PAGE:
Zoom Joins Microsoft Teams on List of Enterprise Tools Hacked at Pwn2Own

Zoom Joins Microsoft Teams on List of Enterprise Tools Hacked at Pwn2Own
White-hat hacking event shows yet again why there's no such thing as foolproof security against modern attacks.

A pair of security researchers at the virtual Pwn2Own hacking contest Wednesday exploited a combination of three individual zero-day bugs in the Zoom client to show how attackers could gain complete remote control of any PC or notebook computer on which the video communications software is installed.


The exploit came barely a day after another researcher at Pwn2Own demonstrated code execution on Microsoft Teams, which, like Zoom, has seen a surge in use since the global COVID-19 pandemic forced an increase in remote work at many organizations. The two exploits — and several others against Microsoft Exchange Server, Windows 10, and other technologies — have served as a further reminder of just how vulnerable some core enterprise software and communication products are to modern attacks.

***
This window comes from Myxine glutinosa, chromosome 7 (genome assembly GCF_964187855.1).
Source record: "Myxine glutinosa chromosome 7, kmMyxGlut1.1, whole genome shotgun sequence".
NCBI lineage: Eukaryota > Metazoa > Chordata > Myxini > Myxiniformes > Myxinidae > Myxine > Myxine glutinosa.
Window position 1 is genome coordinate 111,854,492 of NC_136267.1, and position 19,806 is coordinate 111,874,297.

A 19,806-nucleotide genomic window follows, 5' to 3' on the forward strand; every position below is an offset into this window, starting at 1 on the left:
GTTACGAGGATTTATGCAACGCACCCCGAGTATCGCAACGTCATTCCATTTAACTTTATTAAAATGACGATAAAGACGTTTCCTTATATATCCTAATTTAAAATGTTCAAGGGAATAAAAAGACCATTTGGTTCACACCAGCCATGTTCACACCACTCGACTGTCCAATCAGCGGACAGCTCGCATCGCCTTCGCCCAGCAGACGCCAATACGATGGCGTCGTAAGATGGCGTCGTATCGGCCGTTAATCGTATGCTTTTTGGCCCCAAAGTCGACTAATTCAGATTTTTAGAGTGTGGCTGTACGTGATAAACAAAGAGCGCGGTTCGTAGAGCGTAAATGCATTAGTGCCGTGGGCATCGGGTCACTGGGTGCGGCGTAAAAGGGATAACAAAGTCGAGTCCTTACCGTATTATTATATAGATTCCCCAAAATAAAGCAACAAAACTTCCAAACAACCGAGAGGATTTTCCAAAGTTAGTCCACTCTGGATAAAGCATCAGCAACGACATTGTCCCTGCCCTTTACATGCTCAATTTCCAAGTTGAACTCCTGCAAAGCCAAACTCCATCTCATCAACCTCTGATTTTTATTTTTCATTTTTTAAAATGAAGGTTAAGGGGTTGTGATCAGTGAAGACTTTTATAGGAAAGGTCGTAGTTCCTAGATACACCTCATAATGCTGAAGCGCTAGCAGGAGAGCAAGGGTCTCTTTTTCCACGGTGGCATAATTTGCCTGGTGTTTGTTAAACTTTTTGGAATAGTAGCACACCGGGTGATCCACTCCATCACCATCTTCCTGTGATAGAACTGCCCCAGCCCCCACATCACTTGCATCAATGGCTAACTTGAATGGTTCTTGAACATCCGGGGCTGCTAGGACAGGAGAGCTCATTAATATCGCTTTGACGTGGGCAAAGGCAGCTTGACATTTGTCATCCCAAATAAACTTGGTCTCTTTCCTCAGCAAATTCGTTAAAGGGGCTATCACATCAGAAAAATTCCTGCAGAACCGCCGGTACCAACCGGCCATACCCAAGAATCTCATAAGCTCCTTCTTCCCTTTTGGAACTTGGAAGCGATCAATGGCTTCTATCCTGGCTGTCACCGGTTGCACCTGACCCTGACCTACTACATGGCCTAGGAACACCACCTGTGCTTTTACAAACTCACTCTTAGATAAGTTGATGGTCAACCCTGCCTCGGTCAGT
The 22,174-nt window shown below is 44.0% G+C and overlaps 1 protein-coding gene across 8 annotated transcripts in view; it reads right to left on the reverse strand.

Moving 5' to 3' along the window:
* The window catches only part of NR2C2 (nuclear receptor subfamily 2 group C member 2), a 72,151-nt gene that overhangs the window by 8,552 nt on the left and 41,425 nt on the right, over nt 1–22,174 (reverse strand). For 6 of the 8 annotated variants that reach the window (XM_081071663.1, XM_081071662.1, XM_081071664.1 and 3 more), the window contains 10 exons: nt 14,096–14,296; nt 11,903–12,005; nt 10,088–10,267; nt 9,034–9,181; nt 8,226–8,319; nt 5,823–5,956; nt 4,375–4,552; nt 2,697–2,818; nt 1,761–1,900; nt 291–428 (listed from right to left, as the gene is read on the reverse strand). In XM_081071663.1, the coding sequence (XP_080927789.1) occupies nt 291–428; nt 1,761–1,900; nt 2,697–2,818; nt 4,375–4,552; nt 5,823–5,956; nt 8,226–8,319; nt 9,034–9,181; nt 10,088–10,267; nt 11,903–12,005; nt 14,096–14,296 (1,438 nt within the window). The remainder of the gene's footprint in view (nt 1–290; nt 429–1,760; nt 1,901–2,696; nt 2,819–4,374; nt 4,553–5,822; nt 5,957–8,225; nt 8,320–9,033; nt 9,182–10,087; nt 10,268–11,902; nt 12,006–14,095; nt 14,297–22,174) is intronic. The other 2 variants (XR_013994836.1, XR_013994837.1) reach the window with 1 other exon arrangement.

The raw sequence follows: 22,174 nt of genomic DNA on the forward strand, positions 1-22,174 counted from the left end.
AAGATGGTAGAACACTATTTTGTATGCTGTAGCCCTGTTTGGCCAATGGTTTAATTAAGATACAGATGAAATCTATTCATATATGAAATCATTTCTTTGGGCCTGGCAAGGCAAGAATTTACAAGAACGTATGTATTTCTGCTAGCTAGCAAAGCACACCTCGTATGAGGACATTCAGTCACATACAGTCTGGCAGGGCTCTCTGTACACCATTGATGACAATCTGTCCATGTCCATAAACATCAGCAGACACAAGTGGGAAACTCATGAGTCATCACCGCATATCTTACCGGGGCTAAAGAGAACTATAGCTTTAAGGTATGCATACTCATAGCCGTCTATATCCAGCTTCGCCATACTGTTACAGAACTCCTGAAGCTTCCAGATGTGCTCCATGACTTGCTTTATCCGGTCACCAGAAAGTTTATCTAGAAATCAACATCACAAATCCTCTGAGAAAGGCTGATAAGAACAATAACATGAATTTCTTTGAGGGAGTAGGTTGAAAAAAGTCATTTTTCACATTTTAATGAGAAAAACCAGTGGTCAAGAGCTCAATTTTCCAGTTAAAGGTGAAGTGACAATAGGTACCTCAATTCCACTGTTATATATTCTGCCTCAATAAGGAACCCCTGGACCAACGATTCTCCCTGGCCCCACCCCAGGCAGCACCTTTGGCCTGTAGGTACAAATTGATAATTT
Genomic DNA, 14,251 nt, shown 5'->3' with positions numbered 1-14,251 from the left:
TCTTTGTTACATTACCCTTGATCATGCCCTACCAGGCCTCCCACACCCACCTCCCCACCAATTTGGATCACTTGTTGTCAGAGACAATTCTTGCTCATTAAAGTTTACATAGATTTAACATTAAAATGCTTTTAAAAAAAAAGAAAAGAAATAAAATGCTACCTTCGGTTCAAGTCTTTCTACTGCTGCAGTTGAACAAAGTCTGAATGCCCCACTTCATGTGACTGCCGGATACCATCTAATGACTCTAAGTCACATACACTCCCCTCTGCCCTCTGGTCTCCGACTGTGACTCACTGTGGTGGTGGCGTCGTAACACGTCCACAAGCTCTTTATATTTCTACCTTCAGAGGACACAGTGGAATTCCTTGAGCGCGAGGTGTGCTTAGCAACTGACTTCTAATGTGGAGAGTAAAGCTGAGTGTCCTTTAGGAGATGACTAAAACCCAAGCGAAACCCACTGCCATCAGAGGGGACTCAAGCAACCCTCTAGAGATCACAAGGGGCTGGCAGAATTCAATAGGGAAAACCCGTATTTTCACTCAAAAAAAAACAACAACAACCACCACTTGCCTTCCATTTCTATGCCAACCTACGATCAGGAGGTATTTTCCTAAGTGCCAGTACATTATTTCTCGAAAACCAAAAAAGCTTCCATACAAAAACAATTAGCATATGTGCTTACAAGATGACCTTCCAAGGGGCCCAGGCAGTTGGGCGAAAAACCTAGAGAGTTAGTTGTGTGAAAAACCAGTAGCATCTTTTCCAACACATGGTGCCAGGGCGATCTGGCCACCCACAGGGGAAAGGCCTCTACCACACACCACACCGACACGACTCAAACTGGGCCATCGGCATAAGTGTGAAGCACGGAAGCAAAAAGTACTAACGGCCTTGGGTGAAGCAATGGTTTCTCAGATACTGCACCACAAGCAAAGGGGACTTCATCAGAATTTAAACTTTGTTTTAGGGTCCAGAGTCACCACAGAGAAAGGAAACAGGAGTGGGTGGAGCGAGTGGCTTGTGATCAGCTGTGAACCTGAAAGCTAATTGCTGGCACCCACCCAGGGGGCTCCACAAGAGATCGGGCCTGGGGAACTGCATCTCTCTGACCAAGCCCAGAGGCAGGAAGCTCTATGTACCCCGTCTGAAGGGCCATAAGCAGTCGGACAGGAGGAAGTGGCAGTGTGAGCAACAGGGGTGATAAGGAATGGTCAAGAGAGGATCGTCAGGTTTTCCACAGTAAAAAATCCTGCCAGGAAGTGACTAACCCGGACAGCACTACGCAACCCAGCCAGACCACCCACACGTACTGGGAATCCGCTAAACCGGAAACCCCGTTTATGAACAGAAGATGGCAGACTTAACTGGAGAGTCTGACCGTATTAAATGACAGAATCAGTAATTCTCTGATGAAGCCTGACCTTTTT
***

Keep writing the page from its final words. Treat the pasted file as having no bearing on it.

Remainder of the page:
"One of the biggest trends we see is that the participants continue to evolve and adapt to the targets," says Brian Gorenc, senior director of vulnerability research and head of ZDI at Trend Micro, which organizes the event each year. "Even as vendors make exploitation more difficult, contestants find a path to win."


The Zoom exploit garnered security researchers Daan Keuper and Thijs Alkemade of Dutch firm Computest Security an award of $200,000 and 20 so-called Master of Pwn points. Their exploit involved chaining together three bugs in the Zoom messenger client to gain code execution on a target system, without the user have to click or do anything. A Computest statement describes the exploit as giving the two researchers control to execute actions on the device running the Zoom client, such as turning on the camera and microphone, reading email ..